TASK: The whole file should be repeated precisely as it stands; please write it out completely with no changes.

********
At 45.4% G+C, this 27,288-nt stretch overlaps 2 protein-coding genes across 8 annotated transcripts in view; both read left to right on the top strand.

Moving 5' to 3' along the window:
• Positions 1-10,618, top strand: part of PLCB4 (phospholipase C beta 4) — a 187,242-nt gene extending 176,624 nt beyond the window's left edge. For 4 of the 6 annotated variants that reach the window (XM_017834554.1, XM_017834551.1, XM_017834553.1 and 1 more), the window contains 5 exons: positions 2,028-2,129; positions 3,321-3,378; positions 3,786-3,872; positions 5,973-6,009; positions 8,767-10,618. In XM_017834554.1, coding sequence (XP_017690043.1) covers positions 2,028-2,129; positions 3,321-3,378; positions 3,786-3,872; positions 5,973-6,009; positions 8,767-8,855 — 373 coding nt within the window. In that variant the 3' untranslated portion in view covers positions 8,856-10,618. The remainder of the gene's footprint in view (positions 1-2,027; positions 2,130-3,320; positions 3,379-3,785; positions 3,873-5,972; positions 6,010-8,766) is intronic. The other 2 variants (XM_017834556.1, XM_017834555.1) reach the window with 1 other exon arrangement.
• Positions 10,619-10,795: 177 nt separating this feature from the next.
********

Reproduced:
At 45.4% G+C, this 27,288-nt stretch overlaps 2 protein-coding genes across 8 annotated transcripts in view; both read left to right on the top strand.

Moving 5' to 3' along the window:
• Positions 1-10,618, top strand: part of PLCB4 (phospholipase C beta 4) — a 187,242-nt gene extending 176,624 nt beyond the window's left edge. For 4 of the 6 annotated variants that reach the window (XM_017834554.1, XM_017834551.1, XM_017834553.1 and 1 more), the window contains 5 exons: positions 2,028-2,129; positions 3,321-3,378; positions 3,786-3,872; positions 5,973-6,009; positions 8,767-10,618. In XM_017834554.1, coding sequence (XP_017690043.1) covers positions 2,028-2,129; positions 3,321-3,378; positions 3,786-3,872; positions 5,973-6,009; positions 8,767-8,855 — 373 coding nt within the window. In that variant the 3' untranslated portion in view covers positions 8,856-10,618. The remainder of the gene's footprint in view (positions 1-2,027; positions 2,130-3,320; positions 3,379-3,785; positions 3,873-5,972; positions 6,010-8,766) is intronic. The other 2 variants (XM_017834556.1, XM_017834555.1) reach the window with 1 other exon arrangement.
• Positions 10,619-10,795: 177 nt separating this feature from the next.